When photographer Michael Laughlin was shot and wounded 10 years ago today while on assignment for the Sun Sentinel in Port-au-Prince, Haiti, he could not have imagined the impact those gunshots would have.
Hit three times – in the shoulder, the neck and the ear – Laughlin survived the election season violence only because Haitian bystanders dragged him into a nearby house and hid him while gunmen continued to fire. Several people were killed that day, March 7, 2004, including a Spanish journalist who was covering the shooting of Laughlin.
For many, an experience such as Laughlin's had would signal a farewell to a fascinating but volatile and troubled land. Yet three months after he was shot, Laughlin returned to Port-au-Prince to thank the people who saved his life.
In 2005 Laughlin was in Haiti again, this time to help a teenager he met while photographing victims of violence. Blinded by a shotgun blast, Nathalie Jean needed medical treatment that Laughlin arranged for her to get in the U.S. She is now his 25-year-old adopted daughter.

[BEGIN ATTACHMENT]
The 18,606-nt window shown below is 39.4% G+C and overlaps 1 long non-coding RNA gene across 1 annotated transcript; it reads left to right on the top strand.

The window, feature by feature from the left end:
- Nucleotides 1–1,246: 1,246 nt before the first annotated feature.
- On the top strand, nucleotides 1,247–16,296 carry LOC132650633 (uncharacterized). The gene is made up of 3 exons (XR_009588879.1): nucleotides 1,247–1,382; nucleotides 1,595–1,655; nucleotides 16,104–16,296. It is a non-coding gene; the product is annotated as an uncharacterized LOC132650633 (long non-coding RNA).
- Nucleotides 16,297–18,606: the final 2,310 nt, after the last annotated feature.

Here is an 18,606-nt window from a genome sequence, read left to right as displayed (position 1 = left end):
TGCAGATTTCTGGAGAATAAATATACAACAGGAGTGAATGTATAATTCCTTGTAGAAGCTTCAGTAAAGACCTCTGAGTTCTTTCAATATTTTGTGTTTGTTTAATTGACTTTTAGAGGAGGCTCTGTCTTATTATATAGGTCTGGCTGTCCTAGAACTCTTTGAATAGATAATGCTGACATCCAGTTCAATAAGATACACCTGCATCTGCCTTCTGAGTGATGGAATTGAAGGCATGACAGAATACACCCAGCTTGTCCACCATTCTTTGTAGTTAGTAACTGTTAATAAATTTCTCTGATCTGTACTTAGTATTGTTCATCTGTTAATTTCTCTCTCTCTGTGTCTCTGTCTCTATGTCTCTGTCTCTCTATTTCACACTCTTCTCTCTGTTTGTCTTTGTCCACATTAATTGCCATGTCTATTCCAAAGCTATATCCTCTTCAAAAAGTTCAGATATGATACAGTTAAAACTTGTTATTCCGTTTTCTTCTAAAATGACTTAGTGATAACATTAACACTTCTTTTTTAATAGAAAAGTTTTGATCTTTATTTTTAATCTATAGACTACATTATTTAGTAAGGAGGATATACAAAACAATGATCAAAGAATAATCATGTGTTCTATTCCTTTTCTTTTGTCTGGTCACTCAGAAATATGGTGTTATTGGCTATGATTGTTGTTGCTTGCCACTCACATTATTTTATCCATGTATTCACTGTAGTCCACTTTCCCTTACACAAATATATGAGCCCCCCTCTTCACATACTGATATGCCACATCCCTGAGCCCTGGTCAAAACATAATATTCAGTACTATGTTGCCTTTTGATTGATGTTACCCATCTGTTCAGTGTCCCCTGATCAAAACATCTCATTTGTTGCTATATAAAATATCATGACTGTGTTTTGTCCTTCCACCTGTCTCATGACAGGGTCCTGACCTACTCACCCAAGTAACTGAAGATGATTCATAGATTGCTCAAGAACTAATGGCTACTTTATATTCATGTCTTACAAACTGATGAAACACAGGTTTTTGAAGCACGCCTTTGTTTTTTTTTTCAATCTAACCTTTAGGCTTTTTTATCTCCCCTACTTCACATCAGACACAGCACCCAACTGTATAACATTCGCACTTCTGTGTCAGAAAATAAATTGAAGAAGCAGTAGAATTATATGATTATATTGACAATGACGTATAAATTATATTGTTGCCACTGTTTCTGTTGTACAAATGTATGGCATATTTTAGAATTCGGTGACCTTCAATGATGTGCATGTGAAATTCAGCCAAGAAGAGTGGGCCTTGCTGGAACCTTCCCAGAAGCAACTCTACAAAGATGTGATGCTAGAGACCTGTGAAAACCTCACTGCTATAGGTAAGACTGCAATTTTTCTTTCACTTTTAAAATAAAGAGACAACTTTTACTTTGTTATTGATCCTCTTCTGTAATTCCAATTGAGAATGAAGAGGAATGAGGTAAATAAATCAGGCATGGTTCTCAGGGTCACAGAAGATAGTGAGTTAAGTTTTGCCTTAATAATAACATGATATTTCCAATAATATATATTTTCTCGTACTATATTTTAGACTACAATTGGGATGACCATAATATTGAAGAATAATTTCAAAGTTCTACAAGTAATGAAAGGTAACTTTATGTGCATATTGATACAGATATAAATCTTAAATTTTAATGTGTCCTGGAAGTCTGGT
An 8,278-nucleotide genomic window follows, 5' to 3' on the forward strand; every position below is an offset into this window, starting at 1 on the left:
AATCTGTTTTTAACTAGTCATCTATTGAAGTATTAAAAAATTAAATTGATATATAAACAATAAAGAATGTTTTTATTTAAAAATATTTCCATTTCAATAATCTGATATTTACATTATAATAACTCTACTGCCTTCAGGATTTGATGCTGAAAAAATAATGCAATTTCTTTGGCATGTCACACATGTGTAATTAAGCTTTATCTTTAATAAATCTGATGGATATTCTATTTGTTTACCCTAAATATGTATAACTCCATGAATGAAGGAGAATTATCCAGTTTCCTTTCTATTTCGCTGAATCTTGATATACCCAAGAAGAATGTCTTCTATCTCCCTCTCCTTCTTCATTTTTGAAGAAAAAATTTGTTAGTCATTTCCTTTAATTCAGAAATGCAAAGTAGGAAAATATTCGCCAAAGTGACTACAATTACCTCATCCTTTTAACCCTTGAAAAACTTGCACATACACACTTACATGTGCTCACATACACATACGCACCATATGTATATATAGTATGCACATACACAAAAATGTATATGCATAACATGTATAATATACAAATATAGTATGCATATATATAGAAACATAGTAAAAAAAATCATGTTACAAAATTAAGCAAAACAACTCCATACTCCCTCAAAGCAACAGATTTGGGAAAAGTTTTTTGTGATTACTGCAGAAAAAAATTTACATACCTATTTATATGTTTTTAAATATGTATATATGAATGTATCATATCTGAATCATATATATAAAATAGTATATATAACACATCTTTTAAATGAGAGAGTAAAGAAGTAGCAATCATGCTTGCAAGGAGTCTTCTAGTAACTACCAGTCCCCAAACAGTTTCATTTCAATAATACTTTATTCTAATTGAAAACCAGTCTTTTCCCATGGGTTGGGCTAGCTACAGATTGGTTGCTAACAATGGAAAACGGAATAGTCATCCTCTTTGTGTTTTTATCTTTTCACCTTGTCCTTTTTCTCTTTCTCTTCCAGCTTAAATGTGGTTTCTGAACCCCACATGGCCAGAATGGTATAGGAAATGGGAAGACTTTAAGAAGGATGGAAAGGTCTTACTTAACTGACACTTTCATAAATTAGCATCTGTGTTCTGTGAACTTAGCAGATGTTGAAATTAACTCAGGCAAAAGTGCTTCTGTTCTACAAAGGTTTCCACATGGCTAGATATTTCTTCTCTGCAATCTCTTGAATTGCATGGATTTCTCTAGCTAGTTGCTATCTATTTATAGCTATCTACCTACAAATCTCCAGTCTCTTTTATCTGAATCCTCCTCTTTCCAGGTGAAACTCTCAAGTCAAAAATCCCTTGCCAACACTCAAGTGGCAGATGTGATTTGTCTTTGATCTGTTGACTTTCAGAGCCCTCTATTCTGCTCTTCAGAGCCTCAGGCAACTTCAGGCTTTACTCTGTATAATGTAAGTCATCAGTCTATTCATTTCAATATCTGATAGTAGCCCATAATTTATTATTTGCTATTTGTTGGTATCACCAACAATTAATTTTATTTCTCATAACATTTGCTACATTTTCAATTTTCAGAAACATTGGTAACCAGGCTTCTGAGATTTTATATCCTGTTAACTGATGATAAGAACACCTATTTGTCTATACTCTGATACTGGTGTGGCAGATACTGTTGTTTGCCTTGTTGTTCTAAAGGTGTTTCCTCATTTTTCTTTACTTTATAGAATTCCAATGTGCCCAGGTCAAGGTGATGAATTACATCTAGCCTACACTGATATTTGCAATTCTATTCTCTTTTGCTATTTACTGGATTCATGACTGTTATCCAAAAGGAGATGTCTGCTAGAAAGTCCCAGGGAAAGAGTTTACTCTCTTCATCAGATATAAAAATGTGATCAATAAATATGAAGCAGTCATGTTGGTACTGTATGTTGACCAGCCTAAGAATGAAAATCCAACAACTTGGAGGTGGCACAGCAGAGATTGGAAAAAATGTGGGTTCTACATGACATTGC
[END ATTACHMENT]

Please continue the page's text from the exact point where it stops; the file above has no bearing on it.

That same year Laughlin brought to the U.S. a second person who needed specialized medical care. Francois Joseph was shot and wounded while helping rescue Laughlin. Joseph and his son, Marc, 18, now live with Laughlin and his wife Kathy.
Over the last decade Laughlin has been back to Haiti many times. He has covered hurricanes and the 2010 earthquake, and taken thousands of photos. It is not just business now; it’s personal. Not only do Laughlin and Nathalie visit her relatives in Gonaives, but he started an orphanage there that is home to 12 boys and girls from 3 to 8 years old.
Folllowing are examples of Laughlin’s work in Haiti over the past 10 years.Copyright © 2014, The Baltimore Sun